A lot has changed since that original version--including the games evolving into an international competition that requires heavy investment and strategy beyond the main story line. While many positive--and admittedly negative--aspects have been added to the franchise in what is now nearly two decades, the games between the first and fifth generations remained unchanged enough to have the same general feel. They feature poor graphics, two-dimensional movement, and images of Pokemon that would produce lazily-developed attacks.
With the sixth generation, the franchise all but hit the reset button as it undertook its own evolution.
Introducing Pokemon X/Y
The first and most obvious change here is the change in the way the games are titled. For the first time since the original Red and Green were released in Japan, the franchise abandoned colors to use for names--and yes Pearl, Diamond, and Platinum are colors. As insignificant as this may seem, the change in title scheme matches how drastically the games have changed.
Welcome to the third dimension, Pokemon. Since the games are on the Nintendo 3DS--an investment I suggest if you are a big fan of gaming--the franchise made the obvious move to introduce a third dimension to all aspects of the game. Buildings and landscape have been in 3D--thanks to shadowing--for a while, but now they have more depth, and you can physically see the back sides of some buildings. More importantly the game has added another dimension to movement--so no more strict x/y coordinate movement--and a third dimension was added to Pokemon battles and moves as seen in the video below:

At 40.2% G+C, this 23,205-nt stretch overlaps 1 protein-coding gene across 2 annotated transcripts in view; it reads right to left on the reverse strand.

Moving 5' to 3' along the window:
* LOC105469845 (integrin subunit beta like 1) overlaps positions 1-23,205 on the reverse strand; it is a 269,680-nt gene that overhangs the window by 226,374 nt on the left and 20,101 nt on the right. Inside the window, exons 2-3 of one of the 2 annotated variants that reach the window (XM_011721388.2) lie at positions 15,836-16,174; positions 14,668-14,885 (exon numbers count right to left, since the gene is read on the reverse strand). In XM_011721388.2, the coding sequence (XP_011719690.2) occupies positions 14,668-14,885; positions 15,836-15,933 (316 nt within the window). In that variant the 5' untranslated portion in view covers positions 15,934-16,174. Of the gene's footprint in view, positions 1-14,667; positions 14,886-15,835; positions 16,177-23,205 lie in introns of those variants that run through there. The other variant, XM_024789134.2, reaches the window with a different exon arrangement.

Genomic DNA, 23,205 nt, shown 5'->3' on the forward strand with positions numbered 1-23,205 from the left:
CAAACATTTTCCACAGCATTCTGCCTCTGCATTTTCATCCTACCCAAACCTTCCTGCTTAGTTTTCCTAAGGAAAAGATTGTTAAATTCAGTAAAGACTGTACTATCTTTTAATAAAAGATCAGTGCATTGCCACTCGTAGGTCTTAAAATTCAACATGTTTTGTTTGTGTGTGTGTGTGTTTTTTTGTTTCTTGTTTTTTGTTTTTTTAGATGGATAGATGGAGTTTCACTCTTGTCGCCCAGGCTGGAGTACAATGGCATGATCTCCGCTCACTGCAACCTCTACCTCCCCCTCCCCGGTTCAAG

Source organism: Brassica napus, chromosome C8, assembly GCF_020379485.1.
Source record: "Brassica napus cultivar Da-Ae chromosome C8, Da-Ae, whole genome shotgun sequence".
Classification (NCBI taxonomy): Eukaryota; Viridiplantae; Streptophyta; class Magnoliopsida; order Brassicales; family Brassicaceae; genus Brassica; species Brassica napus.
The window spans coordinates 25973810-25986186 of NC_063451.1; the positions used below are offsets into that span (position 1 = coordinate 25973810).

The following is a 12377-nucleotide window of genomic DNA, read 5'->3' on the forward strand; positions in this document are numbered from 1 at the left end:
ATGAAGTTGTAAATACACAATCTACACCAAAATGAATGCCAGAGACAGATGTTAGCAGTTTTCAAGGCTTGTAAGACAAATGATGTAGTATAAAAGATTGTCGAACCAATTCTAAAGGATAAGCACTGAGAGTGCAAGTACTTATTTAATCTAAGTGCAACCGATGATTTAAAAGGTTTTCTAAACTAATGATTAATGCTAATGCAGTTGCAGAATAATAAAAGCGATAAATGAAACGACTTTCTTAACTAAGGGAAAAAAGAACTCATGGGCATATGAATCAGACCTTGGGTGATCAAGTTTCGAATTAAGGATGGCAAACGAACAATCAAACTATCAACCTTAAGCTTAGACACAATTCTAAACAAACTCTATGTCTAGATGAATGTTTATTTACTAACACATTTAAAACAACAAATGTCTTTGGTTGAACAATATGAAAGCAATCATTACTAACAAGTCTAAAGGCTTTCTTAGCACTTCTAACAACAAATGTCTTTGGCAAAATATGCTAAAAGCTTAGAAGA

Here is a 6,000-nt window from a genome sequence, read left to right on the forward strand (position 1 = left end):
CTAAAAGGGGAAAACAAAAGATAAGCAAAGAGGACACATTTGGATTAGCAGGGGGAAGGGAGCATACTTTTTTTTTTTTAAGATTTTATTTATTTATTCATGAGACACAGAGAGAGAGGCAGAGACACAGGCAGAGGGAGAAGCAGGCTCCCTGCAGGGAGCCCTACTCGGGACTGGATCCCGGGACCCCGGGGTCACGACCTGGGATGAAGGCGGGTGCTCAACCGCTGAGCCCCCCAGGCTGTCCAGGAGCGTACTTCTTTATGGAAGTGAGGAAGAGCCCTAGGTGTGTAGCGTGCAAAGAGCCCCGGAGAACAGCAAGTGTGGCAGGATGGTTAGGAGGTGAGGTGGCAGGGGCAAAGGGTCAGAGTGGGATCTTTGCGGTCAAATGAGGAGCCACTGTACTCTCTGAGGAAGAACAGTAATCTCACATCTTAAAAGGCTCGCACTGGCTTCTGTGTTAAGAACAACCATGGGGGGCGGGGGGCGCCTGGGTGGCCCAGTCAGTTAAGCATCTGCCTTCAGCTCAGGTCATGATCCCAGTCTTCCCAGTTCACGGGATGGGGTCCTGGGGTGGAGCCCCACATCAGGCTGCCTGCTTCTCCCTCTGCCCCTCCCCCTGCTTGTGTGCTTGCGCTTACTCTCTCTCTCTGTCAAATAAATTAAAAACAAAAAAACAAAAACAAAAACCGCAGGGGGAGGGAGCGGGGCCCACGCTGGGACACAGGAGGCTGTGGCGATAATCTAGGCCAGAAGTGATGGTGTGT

The Three Starters
Outside of the Legendary Pokemon, each generation is most easily defined by its starters--like Cyndaquil, Chikorita, and Totodile from the 2nd generation.
The starters--listed from left right--are Chespin, Fennekin, and Froakie. If you're new to the series and reading this out of interest, the types are grass, fire, and water--obvious to anyone who has played the series before. In their most basic forms, these are somewhat creative--especially Chespin as it is the first non-reptilian/alien grass starter. While a fire fox (Vulpix) has been done before, Fennekin brings a refreshing look to fire types--which have been getting increasingly negative reviews since the days of Torchic in the 3rd generation. Froakie comes across as perhaps the most intriguing option--especially since a frog waited behind a turtle, alligator, swamp alien, penguin, and otter to be the base for a water starter. At first glance, these starters are great.
***SPOILER ALERT: NEXT PARAGRAPH COVERS FURTHER EVOLUTIONARY STAGES***
Where this group of starters is made/broken is in their latter stages of evolution. I'll start with the one I first chose: Froakie.
Froakie's Evolutionary Path
The first two stages of Froakie's evolutionary path are fairly simple: a water frog that goes from small to slightly bigger and more menacing. The type doesn't change from first to second stage, and the moves are pretty typical--basic offensive water moves paired in with random stat boosters/diminishers. Where Froakie's evolutionary path becomes frustratingly annoying is in the last stage: Greninja. As a concept, Greninja is fascinating--a ninja frog sounds like a great concept for Pokemon--especially on the basis of moves unique to the Pokemon. Outside of a rapid, multi-hit move known as Water Shuriken Greninja's base of moves is very lackluster. Frogardier--the second stage--gains the dark type when it evolves into Greninja and gains very little from it. Greninja learns moves you might expect from a ninja-based Pokemon: substitute, double-team, haze, etc. While these moves are interesting and useful in strategy, none of them are powerful enough outside of the standard Hydro Pump--and maybe night slash which it doesn't learn until level 70.
Fennekin's Evolutionary Path